Spring Creek March
It was cold and windy when I pulled up to the empty camp. Even so I was anxious to fish for the wild trout in Spring Creek in central PA. I was wanting some dry fly action and I knew of no better place closer to home in March. The weather more north was to be even colder with a more chance of snow for the weekend. The past weekend a few friends hit Spring and informed me there was a decent hatch of Blue Wing Olives (BWO), it wasn’t hard for me to decide where I wanted to spend Friday thru Sunday.
Arriving Friday at around 9:00am I hadn’t seen a soul along the creek as I drove up the road. The water looked inviting as it flowed with a dark green beer shade in the deeper sections. The weather on the other hand didn’t look so inviting yet but the weatherman claimed it was going to get warmer throughout the day.
I dressed extra warm in layers in hopes that the cold wind gusts wouldn’t penetrate through. I elected on my medium-fast action 5 weight Scott SAS rod and fitted it with doubletaper line. I figured with the tree lined banks I would be doing more roll casts than overhead casts. I didn’t expect any dry fly action till the sun came out and warmed things up but even with that I knew the SAS could handle any small dries I would toss out. Until then I decided to bide my time with nymph fishing and took out a VS Triple Corojo Churchill.
Looking over the stained cold high water flow I decided to go with a beaded bi-color San Juan worm below an olive scud. I figured in the faster runs a worm pattern might look tasty and the scud should look natural in the slower currents. I slowly waded along the bank fishing my way downstream. Roll casting got pretty tricky with the tandem rig and the wind. After a couple of tangles, in which my flies got real friendly with my indicator, I started to concentrate more on my roll casts.
Along the opposite bank water rippled at a little slower pace than in towards the middle. I cast up creek trying to get my offering in the slower pools, throwing a big mend upstream, before my imitations enters and flows with the faster current. I don’t spend too much time working seams as many of my other nymph fishing friends do but keep on moving at a slow pace.
Looping a mend up creek, against the wind, the fly line arcs on the water behind the indicator. As the line begins to straighten, down creek a bit, on the surface the indicator stops and drops slightly just out from a submerged boulder. My left hand strips in the slack and I lift the rod tip skyward hoping it’s not another snag. There is a slight hesitation as the indicator pops above the surface and my rod tip arcs down in the general direction. The weighty object moves away from the boulder and into the faster current that sweeps around in a waverly manner. Within the first 20 minutes I have my first fish on, I’m surprised and pumped. Within the deep flow of the undercurrent he tugs and pulls in a zigzag tussle as I keep a good hold of the cork handle letting him tire out against the current and rod pressure. He decides to swim forward, escaping the fast current, and I take in line quickly as he passes in front of me. He wrestles a bit more with the tight line before tiring enough that I get him near and get a hold of him!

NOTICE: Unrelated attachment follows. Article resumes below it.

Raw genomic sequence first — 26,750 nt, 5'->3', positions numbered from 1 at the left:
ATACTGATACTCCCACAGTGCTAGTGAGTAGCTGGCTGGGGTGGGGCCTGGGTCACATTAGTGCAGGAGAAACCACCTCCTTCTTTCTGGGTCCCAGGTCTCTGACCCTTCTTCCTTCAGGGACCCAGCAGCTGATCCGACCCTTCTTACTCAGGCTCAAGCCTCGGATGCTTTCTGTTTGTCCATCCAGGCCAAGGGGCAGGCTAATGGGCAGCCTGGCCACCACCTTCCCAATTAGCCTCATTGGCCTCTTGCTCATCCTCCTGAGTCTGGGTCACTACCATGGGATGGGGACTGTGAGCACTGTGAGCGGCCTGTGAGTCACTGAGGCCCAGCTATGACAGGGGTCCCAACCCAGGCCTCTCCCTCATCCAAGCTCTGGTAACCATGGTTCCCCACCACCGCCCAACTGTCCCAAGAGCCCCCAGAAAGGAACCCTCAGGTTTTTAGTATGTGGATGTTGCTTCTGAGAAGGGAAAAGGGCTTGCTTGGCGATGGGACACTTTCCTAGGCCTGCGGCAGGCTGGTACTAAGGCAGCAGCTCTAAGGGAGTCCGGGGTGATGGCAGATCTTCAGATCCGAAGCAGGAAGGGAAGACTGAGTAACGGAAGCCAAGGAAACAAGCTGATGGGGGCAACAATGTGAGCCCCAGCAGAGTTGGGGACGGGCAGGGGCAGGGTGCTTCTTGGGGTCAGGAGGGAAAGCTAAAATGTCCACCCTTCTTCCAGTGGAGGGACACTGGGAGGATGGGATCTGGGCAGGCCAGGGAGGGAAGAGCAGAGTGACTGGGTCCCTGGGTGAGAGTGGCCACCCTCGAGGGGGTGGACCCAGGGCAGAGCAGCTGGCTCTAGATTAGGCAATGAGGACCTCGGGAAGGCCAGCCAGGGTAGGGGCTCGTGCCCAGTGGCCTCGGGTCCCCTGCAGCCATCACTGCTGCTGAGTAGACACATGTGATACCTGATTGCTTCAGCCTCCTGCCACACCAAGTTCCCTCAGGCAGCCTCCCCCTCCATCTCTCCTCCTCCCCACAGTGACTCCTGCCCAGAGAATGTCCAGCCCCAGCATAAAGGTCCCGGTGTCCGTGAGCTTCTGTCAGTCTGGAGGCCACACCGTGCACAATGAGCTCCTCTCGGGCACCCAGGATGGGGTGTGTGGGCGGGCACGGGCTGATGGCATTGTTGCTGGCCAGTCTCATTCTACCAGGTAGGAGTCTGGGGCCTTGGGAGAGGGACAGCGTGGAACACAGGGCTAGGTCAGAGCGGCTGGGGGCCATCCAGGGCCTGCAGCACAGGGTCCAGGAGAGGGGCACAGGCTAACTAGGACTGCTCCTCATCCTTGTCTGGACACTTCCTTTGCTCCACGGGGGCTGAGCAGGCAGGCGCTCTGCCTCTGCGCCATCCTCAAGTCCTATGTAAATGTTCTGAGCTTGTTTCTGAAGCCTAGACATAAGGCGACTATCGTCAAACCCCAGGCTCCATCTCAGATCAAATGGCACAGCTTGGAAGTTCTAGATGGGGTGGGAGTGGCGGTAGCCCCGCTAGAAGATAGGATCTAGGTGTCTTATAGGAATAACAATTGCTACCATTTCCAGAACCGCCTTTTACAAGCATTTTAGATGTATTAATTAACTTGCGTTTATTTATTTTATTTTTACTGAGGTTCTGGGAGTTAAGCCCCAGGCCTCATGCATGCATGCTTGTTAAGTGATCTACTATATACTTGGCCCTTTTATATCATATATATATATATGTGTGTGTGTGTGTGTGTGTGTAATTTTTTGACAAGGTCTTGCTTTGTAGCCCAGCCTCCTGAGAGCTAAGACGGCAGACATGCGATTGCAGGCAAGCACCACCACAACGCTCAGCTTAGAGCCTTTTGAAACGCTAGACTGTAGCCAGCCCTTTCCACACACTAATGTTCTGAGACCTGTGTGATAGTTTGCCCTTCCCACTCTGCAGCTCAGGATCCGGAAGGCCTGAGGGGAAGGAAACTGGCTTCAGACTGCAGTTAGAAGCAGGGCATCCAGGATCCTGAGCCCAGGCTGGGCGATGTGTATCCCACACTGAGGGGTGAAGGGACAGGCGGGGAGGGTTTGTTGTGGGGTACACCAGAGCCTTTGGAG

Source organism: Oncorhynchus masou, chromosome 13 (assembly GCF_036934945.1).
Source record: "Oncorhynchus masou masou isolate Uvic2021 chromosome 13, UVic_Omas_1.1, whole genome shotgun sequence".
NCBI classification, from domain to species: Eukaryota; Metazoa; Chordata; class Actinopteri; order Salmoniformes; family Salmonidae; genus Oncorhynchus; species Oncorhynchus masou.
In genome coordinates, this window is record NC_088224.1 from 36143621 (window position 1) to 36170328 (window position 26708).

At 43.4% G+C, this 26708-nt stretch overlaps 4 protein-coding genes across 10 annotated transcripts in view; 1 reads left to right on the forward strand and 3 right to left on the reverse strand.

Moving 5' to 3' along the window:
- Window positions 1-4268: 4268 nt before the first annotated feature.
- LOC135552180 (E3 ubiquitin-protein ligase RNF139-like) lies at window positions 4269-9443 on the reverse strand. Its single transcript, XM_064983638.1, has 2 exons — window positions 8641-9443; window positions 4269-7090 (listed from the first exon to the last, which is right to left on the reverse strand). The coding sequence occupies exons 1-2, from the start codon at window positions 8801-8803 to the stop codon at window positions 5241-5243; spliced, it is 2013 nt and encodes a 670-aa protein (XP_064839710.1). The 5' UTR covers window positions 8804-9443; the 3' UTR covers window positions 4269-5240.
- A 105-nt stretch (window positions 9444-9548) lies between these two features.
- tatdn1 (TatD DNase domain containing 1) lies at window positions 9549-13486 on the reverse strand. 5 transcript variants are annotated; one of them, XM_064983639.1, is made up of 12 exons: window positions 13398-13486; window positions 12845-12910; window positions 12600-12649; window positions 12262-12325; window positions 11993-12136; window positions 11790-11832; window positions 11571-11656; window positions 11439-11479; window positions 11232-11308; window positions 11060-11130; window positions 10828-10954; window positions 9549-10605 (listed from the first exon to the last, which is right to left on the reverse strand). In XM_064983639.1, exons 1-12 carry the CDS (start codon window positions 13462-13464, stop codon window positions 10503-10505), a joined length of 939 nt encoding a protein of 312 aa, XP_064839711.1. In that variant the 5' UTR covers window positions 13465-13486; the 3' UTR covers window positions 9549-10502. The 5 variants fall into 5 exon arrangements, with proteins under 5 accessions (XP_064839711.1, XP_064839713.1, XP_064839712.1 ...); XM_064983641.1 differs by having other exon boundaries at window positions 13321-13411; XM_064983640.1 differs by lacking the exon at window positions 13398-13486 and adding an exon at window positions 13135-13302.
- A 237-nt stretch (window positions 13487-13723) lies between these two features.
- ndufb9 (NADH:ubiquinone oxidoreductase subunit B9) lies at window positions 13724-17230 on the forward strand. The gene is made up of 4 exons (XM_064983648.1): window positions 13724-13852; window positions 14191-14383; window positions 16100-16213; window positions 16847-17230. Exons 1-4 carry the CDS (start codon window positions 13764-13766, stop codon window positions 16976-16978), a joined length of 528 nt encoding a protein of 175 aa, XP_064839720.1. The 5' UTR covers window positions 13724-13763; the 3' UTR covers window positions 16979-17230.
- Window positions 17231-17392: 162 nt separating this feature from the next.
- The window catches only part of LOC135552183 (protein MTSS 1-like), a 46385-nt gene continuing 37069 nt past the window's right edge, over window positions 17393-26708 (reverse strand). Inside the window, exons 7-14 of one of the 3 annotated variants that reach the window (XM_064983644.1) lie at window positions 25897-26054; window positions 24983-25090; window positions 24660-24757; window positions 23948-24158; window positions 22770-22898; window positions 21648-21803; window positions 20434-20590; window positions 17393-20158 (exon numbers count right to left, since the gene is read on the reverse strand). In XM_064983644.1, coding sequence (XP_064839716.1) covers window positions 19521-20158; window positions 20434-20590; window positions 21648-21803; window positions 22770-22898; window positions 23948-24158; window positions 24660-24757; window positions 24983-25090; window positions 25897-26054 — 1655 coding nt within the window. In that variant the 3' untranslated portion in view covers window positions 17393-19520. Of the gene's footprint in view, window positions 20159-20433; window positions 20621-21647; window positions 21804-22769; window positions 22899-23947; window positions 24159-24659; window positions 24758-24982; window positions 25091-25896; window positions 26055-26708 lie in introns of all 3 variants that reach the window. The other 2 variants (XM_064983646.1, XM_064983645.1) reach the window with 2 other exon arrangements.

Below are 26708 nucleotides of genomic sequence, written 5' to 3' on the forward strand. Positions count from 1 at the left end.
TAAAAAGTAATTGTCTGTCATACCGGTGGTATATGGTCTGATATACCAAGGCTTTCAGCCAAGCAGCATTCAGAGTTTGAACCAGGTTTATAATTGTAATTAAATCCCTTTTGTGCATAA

With this catch I got super sensitive. Every drop of my indicator I quickly and forcefully raised my rod for a hook set. After losing two flies to tight bottom snags and 1 sharp upward pull, that caused my indicator and flies in an unreachable tree branch, I become more skeptical each time my indicator dropped. It took an hour or so and a trip to the van before I found myself down creek in unfamiliar territory. Even with the sun appearing now and then the water wasn’t becoming any clearer on running any slower. Though I hadn’t caught another fish I still felt the water color was to my advantage. Through a straight stretch I changed patterns often but noticed no obvious takes. I lost my last beaded red/wine by-color worm and found the cheap chenille on my orange San Juan came undone to the tie in point. I did have more non-beaded ones but with the strong current and deeper water, I was fishing now, I needed something heavy to get it down. I decided to knot on one of my Depth Ray Stones and drop one of the unbeaded San Juan’s off that.I have to admit I’ve never done very well nymph fishing Spring Creek in such cold conditions as some of my friends have. Maybe I don’t spend enough time in a good looking seam as they, drifting my nymphs over and over again until a trout gives in. Maybe I don’t hold my tongue just right or nip on the right kind of Scotch while fishing. Maybe the brown trout just don’t care for long haired, cigar smoke’n older gents from the North West part of the state.